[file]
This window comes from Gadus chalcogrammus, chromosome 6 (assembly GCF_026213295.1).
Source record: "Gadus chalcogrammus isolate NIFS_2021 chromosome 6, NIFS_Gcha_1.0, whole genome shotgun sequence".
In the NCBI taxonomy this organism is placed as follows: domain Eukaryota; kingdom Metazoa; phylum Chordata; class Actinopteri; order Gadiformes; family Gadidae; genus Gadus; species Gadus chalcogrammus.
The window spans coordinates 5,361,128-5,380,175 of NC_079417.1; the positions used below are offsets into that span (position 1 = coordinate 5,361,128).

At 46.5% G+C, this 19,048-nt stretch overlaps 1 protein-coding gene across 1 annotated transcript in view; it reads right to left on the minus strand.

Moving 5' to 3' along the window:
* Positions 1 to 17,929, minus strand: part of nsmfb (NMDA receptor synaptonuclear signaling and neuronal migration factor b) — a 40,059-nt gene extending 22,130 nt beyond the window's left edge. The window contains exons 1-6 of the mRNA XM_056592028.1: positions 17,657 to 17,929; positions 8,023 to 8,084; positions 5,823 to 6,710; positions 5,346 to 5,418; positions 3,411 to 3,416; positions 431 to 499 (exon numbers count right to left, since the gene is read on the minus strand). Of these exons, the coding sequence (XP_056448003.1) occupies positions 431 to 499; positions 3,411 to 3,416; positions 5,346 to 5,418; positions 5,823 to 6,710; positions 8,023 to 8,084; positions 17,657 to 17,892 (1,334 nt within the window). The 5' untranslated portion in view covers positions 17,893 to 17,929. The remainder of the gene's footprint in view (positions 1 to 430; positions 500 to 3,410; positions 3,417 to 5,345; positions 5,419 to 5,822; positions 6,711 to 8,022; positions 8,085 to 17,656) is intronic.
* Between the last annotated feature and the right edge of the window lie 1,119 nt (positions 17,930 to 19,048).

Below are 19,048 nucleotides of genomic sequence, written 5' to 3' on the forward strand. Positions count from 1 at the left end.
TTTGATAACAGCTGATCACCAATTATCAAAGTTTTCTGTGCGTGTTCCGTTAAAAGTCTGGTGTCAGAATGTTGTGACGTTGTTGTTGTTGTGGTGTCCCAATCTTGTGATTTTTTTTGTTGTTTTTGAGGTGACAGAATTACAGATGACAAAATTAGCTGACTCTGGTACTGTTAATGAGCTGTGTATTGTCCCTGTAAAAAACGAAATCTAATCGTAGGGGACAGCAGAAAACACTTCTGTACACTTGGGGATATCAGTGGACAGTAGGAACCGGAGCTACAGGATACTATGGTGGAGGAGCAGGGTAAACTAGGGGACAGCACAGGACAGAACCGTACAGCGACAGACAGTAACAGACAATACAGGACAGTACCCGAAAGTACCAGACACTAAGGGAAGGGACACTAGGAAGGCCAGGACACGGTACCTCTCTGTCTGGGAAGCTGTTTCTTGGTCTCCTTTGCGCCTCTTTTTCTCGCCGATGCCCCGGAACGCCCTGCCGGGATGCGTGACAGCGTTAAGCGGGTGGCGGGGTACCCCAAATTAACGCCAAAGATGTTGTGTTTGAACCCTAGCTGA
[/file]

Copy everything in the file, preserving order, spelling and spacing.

This window comes from Gadus chalcogrammus, chromosome 6 (assembly GCF_026213295.1).
Source record: "Gadus chalcogrammus isolate NIFS_2021 chromosome 6, NIFS_Gcha_1.0, whole genome shotgun sequence".
In the NCBI taxonomy this organism is placed as follows: domain Eukaryota; kingdom Metazoa; phylum Chordata; class Actinopteri; order Gadiformes; family Gadidae; genus Gadus; species Gadus chalcogrammus.
The window spans coordinates 5,361,128-5,380,175 of NC_079417.1; the positions used below are offsets into that span (position 1 = coordinate 5,361,128).

At 46.5% G+C, this 19,048-nt stretch overlaps 1 protein-coding gene across 1 annotated transcript in view; it reads right to left on the minus strand.

Moving 5' to 3' along the window:
* Positions 1 to 17,929, minus strand: part of nsmfb (NMDA receptor synaptonuclear signaling and neuronal migration factor b) — a 40,059-nt gene extending 22,130 nt beyond the window's left edge. The window contains exons 1-6 of the mRNA XM_056592028.1: positions 17,657 to 17,929; positions 8,023 to 8,084; positions 5,823 to 6,710; positions 5,346 to 5,418; positions 3,411 to 3,416; positions 431 to 499 (exon numbers count right to left, since the gene is read on the minus strand). Of these exons, the coding sequence (XP_056448003.1) occupies positions 431 to 499; positions 3,411 to 3,416; positions 5,346 to 5,418; positions 5,823 to 6,710; positions 8,023 to 8,084; positions 17,657 to 17,892 (1,334 nt within the window). The 5' untranslated portion in view covers positions 17,893 to 17,929. The remainder of the gene's footprint in view (positions 1 to 430; positions 500 to 3,410; positions 3,417 to 5,345; positions 5,419 to 5,822; positions 6,711 to 8,022; positions 8,085 to 17,656) is intronic.
* Between the last annotated feature and the right edge of the window lie 1,119 nt (positions 17,930 to 19,048).

Below are 19,048 nucleotides of genomic sequence, written 5' to 3' on the forward strand. Positions count from 1 at the left end.
TTTGATAACAGCTGATCACCAATTATCAAAGTTTTCTGTGCGTGTTCCGTTAAAAGTCTGGTGTCAGAATGTTGTGACGTTGTTGTTGTTGTGGTGTCCCAATCTTGTGATTTTTTTTGTTGTTTTTGAGGTGACAGAATTACAGATGACAAAATTAGCTGACTCTGGTACTGTTAATGAGCTGTGTATTGTCCCTGTAAAAAACGAAATCTAATCGTAGGGGACAGCAGAAAACACTTCTGTACACTTGGGGATATCAGTGGACAGTAGGAACCGGAGCTACAGGATACTATGGTGGAGGAGCAGGGTAAACTAGGGGACAGCACAGGACAGAACCGTACAGCGACAGACAGTAACAGACAATACAGGACAGTACCCGAAAGTACCAGACACTAAGGGAAGGGACACTAGGAAGGCCAGGACACGGTACCTCTCTGTCTGGGAAGCTGTTTCTTGGTCTCCTTTGCGCCTCTTTTTCTCGCCGATGCCCCGGAACGCCCTGCCGGGATGCGTGACAGCGTTAAGCGGGTGGCGGGGTACCCCAAATTAACGCCAAAGATGTTGTGTTTGAACCCTAGCTGA